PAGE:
As Christ’s disciples, we should strive to be as dependable and worthy of trust. As fallen men and women, we will fail. But failure is not the end of the call, it’s just a learning opportunity. When the government fails to delivery or to care for those in need, the community—specifically, the church invisible—should be meeting those needs. In fact, the followers of Christ should be the first to meet those needs.
In the world of the Incredibles, the government has outlawed the use of superpowers in the fighting of crime. The problem is that those with the power to stop crime feel called to do so. When they answer that calling, they break the law.
Which is just? Is it the government, for trying to reduce the costs of super-powered battles? Or is it the super heroes, trying to help, the only reasonable opponent for super-powered villains? It’s easy to see that both sides of the debate have valid concerns.
A time in history that is interesting to look at both sides is the American Revolution: These Pastors Loved America So Much, They Wanted It to Stay British
Is it right, then, for a Christian to disobey an unjust law? That depends. Is the law contrary to God’s expressed instructions for His children? God’s law trumps man’s law. PERIOD. As a Christian, you always follow God’s law. We can take examples from the accounts of Daniel and Shadrach, Meshach and Abednego, who did what God told them to do, even though the penalty for it was death. If man’s law stands in opposition to the law of God, then be lovingly and civilly disobedient.
Perception is Reality
Seeing is believing, but if you can’t see, what do you do? You believe what the politicians tell you to believe, according to Winston Deavon. He’s got a point. If you lack personal experience, you base your opinion on what you hear others say. In the case of the Incredibles fight against the Underminer, normal people didn’t get to see everything the Incredibles and Frozone did to stop the villain. They did get to see the aftermath, though, including the destruction and the arrest of the Parr family.
Ignorance is the target of deception. Win’s point is that people can make better decisions when they have access to the truth of the matter, rather than just what one side or the other (or the other, or the other) want to tell them. Make your best effort to educate yourself on a topic before forming an opinion. Get information from trustworthy, reputable sources. Allow truth to inform your actions. When you mindlessly consume information, even camouflaged as entertainment, your reality will be lacking in truth.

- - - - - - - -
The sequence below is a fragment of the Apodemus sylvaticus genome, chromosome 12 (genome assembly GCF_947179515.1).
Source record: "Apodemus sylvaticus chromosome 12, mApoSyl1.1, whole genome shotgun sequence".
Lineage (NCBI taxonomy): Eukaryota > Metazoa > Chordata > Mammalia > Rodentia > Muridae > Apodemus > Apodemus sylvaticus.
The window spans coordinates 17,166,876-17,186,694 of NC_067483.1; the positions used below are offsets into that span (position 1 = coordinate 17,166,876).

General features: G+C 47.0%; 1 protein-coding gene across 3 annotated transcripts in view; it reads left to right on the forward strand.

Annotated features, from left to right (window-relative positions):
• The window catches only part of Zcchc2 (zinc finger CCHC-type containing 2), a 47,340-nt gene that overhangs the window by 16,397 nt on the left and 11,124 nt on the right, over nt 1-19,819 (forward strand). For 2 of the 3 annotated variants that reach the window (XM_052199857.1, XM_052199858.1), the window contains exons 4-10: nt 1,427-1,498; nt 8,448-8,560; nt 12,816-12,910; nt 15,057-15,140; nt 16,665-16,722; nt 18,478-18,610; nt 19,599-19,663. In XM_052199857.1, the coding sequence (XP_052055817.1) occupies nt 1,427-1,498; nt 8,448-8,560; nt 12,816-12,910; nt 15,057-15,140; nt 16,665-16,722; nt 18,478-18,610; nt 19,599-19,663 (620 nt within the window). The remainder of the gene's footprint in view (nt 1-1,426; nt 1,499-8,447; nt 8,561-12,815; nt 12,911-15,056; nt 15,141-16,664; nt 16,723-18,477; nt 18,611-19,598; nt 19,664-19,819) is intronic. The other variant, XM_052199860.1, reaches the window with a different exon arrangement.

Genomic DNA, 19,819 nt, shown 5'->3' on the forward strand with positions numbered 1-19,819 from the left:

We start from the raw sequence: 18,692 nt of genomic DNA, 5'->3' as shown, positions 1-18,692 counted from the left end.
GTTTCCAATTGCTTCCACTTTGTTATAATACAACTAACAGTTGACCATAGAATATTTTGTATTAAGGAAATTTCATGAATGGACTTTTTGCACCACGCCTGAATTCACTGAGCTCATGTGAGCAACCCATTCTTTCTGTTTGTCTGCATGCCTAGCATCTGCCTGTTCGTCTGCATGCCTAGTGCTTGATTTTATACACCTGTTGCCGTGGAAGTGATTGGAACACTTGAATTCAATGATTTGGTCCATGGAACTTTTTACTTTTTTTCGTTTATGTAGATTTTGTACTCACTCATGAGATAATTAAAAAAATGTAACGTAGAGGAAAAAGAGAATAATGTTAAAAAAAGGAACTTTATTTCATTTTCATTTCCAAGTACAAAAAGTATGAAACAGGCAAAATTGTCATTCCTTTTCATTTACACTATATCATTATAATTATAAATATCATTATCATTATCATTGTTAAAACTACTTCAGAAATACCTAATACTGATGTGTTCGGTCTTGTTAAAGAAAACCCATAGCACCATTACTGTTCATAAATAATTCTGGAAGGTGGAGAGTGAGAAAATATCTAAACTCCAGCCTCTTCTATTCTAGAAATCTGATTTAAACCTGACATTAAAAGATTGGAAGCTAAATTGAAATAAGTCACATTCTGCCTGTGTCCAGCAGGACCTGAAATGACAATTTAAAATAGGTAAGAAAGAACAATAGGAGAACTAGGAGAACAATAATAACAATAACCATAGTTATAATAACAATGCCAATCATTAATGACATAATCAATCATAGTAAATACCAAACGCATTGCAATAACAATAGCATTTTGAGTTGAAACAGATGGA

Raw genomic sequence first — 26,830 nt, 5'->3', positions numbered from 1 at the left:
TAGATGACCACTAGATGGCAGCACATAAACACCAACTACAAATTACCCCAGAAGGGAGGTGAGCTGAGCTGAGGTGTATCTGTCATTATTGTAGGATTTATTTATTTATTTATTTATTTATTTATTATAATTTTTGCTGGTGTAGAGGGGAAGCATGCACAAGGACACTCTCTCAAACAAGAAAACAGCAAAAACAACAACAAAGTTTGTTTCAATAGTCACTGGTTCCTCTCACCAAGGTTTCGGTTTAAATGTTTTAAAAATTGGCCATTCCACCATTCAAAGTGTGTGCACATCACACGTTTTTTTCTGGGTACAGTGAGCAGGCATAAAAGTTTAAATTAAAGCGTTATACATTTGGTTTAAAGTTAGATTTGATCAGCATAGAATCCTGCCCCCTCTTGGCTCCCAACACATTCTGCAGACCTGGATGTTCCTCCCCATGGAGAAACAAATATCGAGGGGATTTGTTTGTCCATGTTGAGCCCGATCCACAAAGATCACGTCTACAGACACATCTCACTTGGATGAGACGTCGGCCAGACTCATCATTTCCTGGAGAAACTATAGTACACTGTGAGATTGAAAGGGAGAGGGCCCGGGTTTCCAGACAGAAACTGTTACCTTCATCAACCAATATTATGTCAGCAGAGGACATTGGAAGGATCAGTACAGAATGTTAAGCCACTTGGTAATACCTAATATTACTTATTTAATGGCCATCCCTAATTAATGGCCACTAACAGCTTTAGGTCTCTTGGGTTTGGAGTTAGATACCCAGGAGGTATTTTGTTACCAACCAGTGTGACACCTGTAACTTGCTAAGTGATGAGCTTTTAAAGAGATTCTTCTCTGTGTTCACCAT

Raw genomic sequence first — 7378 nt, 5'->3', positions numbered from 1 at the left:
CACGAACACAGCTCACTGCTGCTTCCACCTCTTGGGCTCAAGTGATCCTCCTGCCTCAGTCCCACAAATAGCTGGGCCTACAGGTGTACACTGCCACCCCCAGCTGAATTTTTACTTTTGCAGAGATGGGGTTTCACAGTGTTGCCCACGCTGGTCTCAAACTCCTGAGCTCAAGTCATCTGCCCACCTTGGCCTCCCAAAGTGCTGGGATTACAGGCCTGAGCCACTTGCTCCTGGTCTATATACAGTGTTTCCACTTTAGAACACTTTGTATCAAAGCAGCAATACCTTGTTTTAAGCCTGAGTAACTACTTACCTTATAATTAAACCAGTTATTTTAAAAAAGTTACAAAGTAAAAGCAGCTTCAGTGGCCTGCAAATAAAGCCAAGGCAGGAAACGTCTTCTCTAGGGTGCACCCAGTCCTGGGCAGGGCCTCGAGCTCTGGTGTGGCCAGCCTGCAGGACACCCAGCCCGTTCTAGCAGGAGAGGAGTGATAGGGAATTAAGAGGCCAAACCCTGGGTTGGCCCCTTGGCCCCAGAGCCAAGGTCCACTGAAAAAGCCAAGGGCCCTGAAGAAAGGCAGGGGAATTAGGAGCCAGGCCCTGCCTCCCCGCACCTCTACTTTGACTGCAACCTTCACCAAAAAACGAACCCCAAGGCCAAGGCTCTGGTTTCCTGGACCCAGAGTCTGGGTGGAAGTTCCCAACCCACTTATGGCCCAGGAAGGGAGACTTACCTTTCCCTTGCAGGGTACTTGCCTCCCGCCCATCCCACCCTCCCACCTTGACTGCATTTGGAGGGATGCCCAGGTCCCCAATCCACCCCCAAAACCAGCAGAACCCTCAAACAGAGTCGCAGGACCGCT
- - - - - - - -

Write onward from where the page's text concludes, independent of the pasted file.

If It Weren’t For Your Core Beliefs…
Many agree that some of the strongest relationships thrive on differences of opinion. There is a line, though, that is difficult to cross. As Evelyn says, “You know what’s sad? If it weren’t for your core beliefs, I think we could have been good friends.”
When two people have different core beliefs, a relationship is usually difficult, and oftentimes impossible. This is all the more true for Christians. We know that without recognizing our sin and calling on Jesus Christ as our Savior, we face eternal judgment. How, then, can we stand aside and watch people we care about deeply make decision after decision that cement their damning fate? Many of us have to do it with family already, and it tears us up inside. What if it were someone we are not related to? It would be completely understandable to want—or even need—to shut that relationship down.
If you can. The Bible warns believers to avoid relationships with unbelievers:
Don’t become partners with those who do not believe. For what partnership is there between righteousness and lawlessness? Or what fellowship does light have with darkness?” (2 Corinthians [6:14])
In Another 14 Years
It took Brad Bird 14 years to get a sequel out to his 2004 hit, The Incredibles. Now that he has, he’s not forgotten to address the deep topics in ways that get people talking. Bird does a great job presenting the issues without a position, and The Incredibles 2 is another great example of that. What’s more, he’s created a sympathetic villain that has a point—and that is an even tougher trick in today’s Hollywood.